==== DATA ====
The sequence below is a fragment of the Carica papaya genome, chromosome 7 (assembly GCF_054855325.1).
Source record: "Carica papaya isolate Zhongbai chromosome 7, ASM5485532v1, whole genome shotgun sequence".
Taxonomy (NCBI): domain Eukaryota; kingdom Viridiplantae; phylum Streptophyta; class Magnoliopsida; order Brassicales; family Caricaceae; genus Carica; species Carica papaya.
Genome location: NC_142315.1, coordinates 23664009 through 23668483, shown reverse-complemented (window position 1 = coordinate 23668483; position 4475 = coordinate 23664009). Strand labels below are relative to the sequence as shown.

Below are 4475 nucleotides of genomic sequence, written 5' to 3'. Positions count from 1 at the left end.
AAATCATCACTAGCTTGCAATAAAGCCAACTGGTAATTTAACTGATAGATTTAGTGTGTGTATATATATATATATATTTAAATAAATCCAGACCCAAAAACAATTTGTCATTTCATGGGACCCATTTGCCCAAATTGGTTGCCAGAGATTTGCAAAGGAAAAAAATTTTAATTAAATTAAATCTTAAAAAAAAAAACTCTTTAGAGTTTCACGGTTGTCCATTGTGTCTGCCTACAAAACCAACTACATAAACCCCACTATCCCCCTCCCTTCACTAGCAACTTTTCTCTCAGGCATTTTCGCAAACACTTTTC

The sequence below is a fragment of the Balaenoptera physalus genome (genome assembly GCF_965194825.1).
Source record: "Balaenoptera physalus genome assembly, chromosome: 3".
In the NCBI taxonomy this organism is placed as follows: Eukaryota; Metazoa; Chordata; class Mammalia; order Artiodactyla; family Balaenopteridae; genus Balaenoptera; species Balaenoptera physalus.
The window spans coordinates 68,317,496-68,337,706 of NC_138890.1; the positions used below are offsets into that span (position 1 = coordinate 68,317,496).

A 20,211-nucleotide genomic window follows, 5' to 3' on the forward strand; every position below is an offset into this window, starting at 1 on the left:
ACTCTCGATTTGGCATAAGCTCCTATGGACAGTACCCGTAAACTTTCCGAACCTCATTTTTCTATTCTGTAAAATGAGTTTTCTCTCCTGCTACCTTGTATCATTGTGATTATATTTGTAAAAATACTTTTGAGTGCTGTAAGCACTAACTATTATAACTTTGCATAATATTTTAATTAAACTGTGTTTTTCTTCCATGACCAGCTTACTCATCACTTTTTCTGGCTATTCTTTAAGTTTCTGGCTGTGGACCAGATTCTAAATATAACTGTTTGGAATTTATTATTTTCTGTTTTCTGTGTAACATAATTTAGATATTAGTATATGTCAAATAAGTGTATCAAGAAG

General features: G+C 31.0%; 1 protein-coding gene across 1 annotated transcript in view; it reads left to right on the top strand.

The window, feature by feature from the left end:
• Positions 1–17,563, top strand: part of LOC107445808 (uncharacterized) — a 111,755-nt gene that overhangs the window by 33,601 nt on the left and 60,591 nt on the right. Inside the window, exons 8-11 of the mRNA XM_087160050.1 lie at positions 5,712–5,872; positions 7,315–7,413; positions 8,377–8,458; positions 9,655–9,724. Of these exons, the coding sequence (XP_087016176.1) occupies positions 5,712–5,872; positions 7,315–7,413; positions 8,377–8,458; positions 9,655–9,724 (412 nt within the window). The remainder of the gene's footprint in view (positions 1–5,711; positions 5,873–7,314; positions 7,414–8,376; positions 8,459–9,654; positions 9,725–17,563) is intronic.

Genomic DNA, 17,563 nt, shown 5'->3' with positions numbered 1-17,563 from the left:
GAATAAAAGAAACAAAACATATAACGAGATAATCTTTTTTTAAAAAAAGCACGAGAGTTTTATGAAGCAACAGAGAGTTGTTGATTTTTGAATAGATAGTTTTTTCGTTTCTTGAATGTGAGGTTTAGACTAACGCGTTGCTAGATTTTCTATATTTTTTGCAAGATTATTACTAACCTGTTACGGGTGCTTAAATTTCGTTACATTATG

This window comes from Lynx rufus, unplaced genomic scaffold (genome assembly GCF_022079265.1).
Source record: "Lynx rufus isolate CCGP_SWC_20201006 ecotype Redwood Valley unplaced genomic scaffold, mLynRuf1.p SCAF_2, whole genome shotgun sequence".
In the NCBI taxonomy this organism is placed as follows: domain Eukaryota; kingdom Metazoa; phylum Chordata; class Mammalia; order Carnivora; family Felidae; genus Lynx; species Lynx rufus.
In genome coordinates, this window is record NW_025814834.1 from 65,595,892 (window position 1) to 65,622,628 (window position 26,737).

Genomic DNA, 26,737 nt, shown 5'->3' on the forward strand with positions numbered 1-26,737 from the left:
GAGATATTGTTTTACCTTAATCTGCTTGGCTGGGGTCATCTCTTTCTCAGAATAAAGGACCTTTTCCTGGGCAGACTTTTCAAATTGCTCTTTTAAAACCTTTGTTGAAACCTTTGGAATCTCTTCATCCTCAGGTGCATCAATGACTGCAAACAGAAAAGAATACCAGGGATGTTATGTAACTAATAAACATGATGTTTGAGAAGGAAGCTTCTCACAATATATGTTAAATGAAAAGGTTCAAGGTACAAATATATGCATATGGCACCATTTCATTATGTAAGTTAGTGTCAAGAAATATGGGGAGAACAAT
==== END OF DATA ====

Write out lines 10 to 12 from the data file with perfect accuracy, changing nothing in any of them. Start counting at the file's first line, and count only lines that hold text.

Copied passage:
The window spans coordinates 68,317,496-68,337,706 of NC_138890.1; the positions used below are offsets into that span (position 1 = coordinate 68,317,496).

A 20,211-nucleotide genomic window follows, 5' to 3' on the forward strand; every position below is an offset into this window, starting at 1 on the left:
ACTCTCGATTTGGCATAAGCTCCTATGGACAGTACCCGTAAACTTTCCGAACCTCATTTTTCTATTCTGTAAAATGAGTTTTCTCTCCTGCTACCTTGTATCATTGTGATTATATTTGTAAAAATACTTTTGAGTGCTGTAAGCACTAACTATTATAACTTTGCATAATATTTTAATTAAACTGTGTTTTTCTTCCATGACCAGCTTACTCATCACTTTTTCTGGCTATTCTTTAAGTTTCTGGCTGTGGACCAGATTCTAAATATAACTGTTTGGAATTTATTATTTTCTGTTTTCTGTGTAACATAATTTAGATATTAGTATATGTCAAATAAGTGTATCAAGAAG